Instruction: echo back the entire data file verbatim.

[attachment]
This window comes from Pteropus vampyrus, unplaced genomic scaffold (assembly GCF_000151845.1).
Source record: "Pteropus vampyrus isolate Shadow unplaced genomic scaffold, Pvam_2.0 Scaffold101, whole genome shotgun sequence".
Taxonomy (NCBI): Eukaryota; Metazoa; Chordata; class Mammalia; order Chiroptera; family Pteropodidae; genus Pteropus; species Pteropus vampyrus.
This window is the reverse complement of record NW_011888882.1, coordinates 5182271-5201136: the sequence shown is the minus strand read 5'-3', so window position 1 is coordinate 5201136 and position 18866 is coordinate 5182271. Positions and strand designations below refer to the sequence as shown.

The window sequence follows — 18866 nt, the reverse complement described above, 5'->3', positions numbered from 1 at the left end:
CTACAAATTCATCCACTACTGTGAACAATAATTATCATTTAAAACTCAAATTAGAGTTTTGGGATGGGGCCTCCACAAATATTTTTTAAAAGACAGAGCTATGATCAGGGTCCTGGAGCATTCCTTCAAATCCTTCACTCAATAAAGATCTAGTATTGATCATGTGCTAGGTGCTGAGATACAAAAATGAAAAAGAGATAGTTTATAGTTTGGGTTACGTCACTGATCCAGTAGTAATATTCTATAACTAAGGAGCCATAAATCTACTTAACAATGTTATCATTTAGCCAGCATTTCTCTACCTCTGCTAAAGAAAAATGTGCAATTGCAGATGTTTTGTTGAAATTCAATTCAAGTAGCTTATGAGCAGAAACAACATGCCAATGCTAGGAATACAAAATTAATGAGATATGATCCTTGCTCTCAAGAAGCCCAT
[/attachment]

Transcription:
This window comes from Pteropus vampyrus, unplaced genomic scaffold (assembly GCF_000151845.1).
Source record: "Pteropus vampyrus isolate Shadow unplaced genomic scaffold, Pvam_2.0 Scaffold101, whole genome shotgun sequence".
Taxonomy (NCBI): Eukaryota; Metazoa; Chordata; class Mammalia; order Chiroptera; family Pteropodidae; genus Pteropus; species Pteropus vampyrus.
This window is the reverse complement of record NW_011888882.1, coordinates 5182271-5201136: the sequence shown is the minus strand read 5'-3', so window position 1 is coordinate 5201136 and position 18866 is coordinate 5182271. Positions and strand designations below refer to the sequence as shown.

The window sequence follows — 18866 nt, the reverse complement described above, 5'->3', positions numbered from 1 at the left end:
CTACAAATTCATCCACTACTGTGAACAATAATTATCATTTAAAACTCAAATTAGAGTTTTGGGATGGGGCCTCCACAAATATTTTTTAAAAGACAGAGCTATGATCAGGGTCCTGGAGCATTCCTTCAAATCCTTCACTCAATAAAGATCTAGTATTGATCATGTGCTAGGTGCTGAGATACAAAAATGAAAAAGAGATAGTTTATAGTTTGGGTTACGTCACTGATCCAGTAGTAATATTCTATAACTAAGGAGCCATAAATCTACTTAACAATGTTATCATTTAGCCAGCATTTCTCTACCTCTGCTAAAGAAAAATGTGCAATTGCAGATGTTTTGTTGAAATTCAATTCAAGTAGCTTATGAGCAGAAACAACATGCCAATGCTAGGAATACAAAATTAATGAGATATGATCCTTGCTCTCAAGAAGCCCAT